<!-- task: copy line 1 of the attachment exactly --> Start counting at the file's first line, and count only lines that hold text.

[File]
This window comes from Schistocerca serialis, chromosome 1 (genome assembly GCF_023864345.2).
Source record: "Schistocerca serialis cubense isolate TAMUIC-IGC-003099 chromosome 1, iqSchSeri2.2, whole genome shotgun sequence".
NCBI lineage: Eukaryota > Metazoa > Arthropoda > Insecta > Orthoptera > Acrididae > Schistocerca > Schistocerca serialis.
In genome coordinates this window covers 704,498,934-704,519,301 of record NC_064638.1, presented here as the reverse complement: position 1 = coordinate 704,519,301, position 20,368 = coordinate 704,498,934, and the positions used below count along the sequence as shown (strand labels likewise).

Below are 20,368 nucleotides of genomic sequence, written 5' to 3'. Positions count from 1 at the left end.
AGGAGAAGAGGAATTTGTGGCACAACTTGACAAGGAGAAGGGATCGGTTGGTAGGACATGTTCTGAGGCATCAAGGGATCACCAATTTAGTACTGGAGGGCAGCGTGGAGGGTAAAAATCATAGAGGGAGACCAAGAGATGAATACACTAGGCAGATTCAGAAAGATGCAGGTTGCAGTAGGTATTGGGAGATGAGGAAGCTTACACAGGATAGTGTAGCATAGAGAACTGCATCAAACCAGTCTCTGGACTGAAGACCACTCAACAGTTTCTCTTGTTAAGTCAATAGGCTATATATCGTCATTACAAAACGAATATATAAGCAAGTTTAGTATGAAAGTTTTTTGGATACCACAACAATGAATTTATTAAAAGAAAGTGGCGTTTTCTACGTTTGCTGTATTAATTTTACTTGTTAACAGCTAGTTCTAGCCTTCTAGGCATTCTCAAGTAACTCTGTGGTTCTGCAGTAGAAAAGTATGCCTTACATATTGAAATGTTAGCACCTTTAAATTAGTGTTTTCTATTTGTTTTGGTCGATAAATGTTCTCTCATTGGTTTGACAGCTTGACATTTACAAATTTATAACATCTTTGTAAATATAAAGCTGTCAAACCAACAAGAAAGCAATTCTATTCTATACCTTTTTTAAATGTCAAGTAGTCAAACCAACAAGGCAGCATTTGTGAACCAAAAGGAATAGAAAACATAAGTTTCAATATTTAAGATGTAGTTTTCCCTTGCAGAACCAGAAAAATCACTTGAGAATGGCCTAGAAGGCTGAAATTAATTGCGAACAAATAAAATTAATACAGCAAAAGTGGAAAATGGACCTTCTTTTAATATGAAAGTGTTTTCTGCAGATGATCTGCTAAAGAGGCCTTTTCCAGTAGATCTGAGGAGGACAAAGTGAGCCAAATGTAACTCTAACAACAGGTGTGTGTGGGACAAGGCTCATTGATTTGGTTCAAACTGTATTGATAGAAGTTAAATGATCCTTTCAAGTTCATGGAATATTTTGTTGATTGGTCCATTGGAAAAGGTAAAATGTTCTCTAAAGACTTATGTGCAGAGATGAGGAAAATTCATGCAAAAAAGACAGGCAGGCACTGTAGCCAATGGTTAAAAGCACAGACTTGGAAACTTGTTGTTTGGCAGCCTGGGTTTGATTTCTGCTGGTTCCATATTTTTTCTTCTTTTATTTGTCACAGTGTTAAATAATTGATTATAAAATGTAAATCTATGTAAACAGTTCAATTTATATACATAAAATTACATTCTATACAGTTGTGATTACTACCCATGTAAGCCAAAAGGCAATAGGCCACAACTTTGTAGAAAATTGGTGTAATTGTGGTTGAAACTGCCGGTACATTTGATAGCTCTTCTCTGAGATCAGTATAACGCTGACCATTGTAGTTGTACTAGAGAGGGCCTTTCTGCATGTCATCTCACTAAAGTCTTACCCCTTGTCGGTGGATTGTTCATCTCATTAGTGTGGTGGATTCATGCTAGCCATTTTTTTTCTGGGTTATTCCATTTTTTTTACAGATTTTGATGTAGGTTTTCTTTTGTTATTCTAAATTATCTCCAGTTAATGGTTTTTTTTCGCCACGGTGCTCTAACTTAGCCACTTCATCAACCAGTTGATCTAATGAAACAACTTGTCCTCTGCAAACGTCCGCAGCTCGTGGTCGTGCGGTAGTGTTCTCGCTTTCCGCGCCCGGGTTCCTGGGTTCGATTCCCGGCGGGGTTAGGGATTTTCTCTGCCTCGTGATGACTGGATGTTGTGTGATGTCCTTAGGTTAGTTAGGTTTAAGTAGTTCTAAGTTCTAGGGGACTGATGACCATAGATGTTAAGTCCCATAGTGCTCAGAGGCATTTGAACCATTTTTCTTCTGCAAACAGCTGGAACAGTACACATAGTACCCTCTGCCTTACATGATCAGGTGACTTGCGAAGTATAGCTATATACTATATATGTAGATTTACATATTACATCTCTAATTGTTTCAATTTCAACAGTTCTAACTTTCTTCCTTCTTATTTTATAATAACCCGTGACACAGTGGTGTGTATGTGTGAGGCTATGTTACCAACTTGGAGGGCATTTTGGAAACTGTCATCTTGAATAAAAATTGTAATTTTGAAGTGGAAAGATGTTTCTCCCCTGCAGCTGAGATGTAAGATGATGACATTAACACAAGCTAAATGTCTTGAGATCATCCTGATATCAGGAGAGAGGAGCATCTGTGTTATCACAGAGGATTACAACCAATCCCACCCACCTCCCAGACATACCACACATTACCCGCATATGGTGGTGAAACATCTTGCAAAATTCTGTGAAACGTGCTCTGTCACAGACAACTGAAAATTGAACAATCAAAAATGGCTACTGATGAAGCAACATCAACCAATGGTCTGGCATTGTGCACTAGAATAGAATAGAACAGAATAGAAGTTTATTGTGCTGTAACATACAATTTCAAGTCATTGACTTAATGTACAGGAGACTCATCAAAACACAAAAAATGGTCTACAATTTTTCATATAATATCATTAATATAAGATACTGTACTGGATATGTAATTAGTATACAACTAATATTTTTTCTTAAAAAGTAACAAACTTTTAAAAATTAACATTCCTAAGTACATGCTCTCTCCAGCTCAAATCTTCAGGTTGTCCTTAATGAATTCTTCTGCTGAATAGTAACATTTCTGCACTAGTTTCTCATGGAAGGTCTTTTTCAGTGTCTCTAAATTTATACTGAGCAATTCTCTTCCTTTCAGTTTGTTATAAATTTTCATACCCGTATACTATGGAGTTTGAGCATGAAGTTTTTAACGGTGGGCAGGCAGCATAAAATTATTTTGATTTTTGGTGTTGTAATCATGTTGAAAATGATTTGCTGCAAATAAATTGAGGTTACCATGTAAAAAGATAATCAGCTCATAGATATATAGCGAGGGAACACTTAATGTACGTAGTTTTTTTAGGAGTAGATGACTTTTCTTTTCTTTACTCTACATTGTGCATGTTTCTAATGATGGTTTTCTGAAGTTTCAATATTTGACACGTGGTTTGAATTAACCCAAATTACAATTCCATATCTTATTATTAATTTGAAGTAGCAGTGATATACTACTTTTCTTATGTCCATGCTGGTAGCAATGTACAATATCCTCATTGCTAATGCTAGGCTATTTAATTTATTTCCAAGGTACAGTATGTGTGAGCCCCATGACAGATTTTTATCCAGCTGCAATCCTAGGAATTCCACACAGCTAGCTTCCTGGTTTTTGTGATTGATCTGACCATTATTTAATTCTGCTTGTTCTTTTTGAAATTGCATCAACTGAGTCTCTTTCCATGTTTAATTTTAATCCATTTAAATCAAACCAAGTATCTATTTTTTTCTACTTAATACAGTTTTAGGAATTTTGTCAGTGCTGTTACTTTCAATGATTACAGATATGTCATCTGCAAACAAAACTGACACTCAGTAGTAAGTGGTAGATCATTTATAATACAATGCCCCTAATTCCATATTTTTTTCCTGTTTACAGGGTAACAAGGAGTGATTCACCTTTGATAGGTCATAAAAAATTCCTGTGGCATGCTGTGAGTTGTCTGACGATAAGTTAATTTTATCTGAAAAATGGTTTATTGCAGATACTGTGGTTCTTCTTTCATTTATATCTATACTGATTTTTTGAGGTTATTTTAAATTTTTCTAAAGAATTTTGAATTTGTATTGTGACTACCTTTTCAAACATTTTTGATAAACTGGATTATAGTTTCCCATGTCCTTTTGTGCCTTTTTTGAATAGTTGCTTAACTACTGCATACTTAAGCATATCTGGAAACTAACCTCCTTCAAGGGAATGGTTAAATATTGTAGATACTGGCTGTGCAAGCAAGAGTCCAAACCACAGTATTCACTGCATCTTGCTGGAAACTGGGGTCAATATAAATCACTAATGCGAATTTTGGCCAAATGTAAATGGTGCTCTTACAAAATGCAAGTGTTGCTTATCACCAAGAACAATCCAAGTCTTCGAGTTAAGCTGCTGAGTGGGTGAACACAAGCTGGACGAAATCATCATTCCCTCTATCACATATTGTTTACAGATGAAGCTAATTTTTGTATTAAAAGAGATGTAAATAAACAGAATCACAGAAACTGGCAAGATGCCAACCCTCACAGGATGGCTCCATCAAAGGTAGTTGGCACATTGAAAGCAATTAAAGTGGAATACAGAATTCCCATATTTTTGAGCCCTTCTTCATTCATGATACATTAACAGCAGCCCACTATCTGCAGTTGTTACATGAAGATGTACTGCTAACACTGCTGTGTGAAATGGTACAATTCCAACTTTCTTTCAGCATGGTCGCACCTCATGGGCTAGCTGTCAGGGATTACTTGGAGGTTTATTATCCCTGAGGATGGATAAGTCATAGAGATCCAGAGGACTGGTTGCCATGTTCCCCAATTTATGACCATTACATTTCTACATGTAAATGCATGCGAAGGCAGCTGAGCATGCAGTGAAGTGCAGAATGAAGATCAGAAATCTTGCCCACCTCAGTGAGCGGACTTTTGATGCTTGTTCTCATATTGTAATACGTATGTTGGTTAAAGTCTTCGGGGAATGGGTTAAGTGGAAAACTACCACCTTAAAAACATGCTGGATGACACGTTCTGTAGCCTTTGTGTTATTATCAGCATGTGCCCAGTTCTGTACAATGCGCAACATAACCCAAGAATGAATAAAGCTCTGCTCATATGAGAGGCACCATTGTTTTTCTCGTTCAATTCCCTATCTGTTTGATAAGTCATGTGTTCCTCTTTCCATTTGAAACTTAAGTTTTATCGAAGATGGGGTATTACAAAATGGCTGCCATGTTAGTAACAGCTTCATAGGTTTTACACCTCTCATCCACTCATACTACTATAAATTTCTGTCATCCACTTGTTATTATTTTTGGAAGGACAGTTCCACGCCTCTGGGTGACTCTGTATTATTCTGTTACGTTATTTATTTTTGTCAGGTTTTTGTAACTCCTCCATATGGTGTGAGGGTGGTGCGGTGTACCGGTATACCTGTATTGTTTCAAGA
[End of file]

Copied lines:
This window comes from Schistocerca serialis, chromosome 1 (genome assembly GCF_023864345.2).